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Sebi wants MFs to show true yield of portfolio

By Ashley Coutinho
April 29, 2021 10:24 IST
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Debt funds typically held 0-5 per cent of their portfolio in cash and cash equivalents before this Sebi diktat.
Ashley Coutinho reports.

 

India's market regulator has 'informally expressed its displeasure' at mutual fund companies depicting the portfolio yield of debt schemes while leaving out the yields on cash and cash equivalents in marketing schemes, said sources.

A portfolio yield is usually calculated by taking the weighted average yield of all the securities in the portfolio, including cash and cash equivalents.

Excluding the cash portion while calculating the yield of a debt scheme can jack up overall fields of a debt scheme.

Alternatively, a fund house could market a scheme by only showcasing returns that come from securities other than cash.

"Some schemes have been showing the portfolio yield of a debt scheme while selectively ignoring the yield on cash, thus giving a wrong picture to investors," said a senior fund executive on condition of anonymity.

"There has been no official communication from either Sebi or Amfi (Association of Mutual Funds in India) on the issue, but the former has informally expressed its displeasure on the practice and asked fund houses to show the true yield of the entire portfolio," said the executive, referring to the Securities and Exchange Board of India.

Debt schemes, other than liquid and overnight schemes, typically have 10-20 per cent in cash and cash equivalents at different points in time depending on the portfolio need.

Say a scheme has 20 per cent in cash and cash equivalents, and 80 per cent in other securities.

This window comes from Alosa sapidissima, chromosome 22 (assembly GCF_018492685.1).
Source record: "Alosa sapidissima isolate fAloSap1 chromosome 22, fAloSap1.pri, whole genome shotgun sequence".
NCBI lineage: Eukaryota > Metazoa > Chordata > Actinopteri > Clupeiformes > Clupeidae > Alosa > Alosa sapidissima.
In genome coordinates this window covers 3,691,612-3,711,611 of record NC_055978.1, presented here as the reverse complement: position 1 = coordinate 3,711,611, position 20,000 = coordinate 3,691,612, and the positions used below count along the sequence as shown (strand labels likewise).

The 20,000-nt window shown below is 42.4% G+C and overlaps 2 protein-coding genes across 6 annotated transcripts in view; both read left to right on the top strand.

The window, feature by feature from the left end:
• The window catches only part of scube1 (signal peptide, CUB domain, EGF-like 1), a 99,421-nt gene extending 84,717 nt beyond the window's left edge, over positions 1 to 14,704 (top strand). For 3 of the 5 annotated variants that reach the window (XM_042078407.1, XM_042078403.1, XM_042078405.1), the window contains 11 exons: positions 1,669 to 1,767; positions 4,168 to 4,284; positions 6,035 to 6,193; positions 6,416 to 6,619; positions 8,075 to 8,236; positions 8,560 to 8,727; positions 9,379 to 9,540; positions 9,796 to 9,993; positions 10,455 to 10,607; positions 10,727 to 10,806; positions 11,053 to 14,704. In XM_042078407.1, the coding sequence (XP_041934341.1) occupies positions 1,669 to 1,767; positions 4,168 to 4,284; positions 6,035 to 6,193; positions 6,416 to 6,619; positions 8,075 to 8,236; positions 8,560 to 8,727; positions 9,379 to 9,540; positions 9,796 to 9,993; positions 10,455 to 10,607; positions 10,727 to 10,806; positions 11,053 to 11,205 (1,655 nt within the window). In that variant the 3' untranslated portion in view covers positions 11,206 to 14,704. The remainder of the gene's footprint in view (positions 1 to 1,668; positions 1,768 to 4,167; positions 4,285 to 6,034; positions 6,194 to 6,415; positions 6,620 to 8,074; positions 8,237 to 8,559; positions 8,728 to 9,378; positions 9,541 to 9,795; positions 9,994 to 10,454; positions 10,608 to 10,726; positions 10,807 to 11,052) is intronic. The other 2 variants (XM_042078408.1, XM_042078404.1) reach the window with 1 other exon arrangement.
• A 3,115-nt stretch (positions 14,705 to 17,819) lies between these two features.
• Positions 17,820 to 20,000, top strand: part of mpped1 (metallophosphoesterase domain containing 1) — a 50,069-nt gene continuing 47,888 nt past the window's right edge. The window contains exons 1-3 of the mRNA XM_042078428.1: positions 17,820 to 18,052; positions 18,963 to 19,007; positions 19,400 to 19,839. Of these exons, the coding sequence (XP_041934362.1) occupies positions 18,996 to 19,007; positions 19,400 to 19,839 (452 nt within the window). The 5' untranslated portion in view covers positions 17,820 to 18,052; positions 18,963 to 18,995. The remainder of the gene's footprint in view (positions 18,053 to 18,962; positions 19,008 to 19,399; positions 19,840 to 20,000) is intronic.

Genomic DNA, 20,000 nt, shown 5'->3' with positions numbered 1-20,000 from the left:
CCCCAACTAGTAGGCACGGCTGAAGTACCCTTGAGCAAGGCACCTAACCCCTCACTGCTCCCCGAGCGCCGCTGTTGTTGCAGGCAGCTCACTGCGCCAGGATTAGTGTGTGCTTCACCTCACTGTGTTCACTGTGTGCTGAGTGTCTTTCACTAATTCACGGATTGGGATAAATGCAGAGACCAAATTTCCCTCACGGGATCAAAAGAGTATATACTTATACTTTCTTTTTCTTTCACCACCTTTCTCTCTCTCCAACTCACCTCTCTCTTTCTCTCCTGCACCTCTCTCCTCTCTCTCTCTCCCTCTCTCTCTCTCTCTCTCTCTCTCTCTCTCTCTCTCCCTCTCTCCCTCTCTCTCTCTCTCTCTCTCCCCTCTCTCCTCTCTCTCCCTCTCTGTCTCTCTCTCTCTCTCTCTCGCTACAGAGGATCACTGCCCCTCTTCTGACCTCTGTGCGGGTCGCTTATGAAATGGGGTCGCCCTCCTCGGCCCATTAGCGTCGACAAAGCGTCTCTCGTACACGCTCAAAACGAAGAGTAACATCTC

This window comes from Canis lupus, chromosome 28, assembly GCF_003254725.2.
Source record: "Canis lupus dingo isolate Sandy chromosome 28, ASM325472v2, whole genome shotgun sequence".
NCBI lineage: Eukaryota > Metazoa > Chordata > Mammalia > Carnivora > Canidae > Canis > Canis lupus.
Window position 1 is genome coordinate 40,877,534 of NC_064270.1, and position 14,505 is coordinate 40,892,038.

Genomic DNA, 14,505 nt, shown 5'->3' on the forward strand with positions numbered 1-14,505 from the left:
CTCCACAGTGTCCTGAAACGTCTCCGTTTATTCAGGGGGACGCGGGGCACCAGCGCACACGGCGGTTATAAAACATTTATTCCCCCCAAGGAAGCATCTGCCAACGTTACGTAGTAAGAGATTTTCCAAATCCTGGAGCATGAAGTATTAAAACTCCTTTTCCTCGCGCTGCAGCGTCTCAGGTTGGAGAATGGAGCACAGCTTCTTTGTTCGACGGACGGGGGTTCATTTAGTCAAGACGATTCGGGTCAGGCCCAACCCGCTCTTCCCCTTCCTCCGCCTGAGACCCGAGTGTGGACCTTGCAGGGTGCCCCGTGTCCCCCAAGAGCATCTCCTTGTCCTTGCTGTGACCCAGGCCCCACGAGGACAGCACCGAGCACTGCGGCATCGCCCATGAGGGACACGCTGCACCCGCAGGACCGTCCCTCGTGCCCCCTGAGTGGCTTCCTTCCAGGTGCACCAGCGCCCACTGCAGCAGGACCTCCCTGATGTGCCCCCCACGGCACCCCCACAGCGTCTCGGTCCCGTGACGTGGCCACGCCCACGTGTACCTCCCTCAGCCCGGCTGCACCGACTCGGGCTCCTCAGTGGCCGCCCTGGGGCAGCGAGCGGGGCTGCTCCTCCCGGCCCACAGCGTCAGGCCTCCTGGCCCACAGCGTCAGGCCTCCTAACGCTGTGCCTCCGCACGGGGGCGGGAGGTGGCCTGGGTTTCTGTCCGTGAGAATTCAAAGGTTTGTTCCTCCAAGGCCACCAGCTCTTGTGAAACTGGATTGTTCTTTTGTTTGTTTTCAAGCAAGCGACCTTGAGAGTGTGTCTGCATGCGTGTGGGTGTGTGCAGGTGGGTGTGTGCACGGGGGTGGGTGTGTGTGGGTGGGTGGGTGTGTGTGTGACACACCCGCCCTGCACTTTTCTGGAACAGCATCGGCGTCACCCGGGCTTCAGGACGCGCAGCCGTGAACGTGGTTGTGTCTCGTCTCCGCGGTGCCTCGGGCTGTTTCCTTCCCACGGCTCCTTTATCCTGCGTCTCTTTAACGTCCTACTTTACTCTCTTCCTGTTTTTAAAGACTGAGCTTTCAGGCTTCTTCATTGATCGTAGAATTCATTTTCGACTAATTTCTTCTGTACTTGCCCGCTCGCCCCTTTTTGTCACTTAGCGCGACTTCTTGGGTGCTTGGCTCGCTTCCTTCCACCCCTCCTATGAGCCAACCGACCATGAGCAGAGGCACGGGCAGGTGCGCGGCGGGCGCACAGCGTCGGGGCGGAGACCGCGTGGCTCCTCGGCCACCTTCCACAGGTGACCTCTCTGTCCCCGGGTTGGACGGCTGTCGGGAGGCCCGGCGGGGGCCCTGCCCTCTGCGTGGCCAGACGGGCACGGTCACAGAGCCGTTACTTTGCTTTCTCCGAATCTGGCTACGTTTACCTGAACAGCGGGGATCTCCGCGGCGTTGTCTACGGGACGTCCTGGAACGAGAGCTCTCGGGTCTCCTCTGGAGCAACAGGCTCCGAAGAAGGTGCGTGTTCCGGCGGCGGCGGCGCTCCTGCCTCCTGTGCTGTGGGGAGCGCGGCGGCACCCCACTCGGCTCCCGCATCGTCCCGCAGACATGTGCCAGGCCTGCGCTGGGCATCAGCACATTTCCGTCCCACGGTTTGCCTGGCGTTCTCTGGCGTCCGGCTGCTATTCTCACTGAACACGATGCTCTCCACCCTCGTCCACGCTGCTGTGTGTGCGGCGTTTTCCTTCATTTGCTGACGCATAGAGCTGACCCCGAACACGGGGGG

Let's assume the yield on the securities that comprise the 80 per cent is 6 per cent and the remaining portion yields around 3 per cent.

The weighted average of the entire portfolio in this case would be 5.4 per cent (80 per cent of 6 per cent plus 20 per cent of 3 per cent).

If the cash and cash equivalents of the portfolio, however, is ignored, the yield of the scheme can be shown to be 6 per cent instead of 5.4 per cent.

"Returns in debt schemes are inclusive of cash, so the practice of depicting yields minus cash and cash equivalents would not be right," said a debt fund manager.

"The difference in the overall portfolio yield would depend on the percentage of cash, the interest rate environment and the yield differential between cash and other securities in the portfolio. The greater the differential the more skewed the returns picture would be."

In a short-term fund, which usually operates in a two-year duration bucket, the yield differential between cash and other securities could be as high as 150-160 basis points, he said.

This could translate to a 15-16 bps higher yield for the overall portfolio assuming a 10 per cent allocation to cash, which is excluded while showing the portfolio yield to investors.

Sebi had in November made it mandatory for open-ended debt mutual fund schemes to hold at least 10 per cent of their net assets in liquid assets from February 1, 2021.

Liquid assets include cash, government securities, treasury bills and repo on government securities.

Overnight, liquid, gilt, and gilt fund with 10-year constant duration categories were excluded from the requirement since they hold a higher proportion of such assets.

Debt funds typically held 0-5 per cent of their portfolio in cash and cash equivalents before this Sebi diktat.

A higher proportion of liquid assets can adversely impact returns.

"We do not run a bank fixed deposit product, and fund managers are expected to take risks to generate returns. Higher liquid holdings will impact returns and may compel fund managers to take higher risks to compensate for lower returns," a debt fund manager had told Business Standard last year.

An RBI paper last year had suggested that debt MFs should be asked to invest a certain amount in assets like government bonds and treasury bills as a buffer against sudden redemption requests.

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Ashley Coutinho
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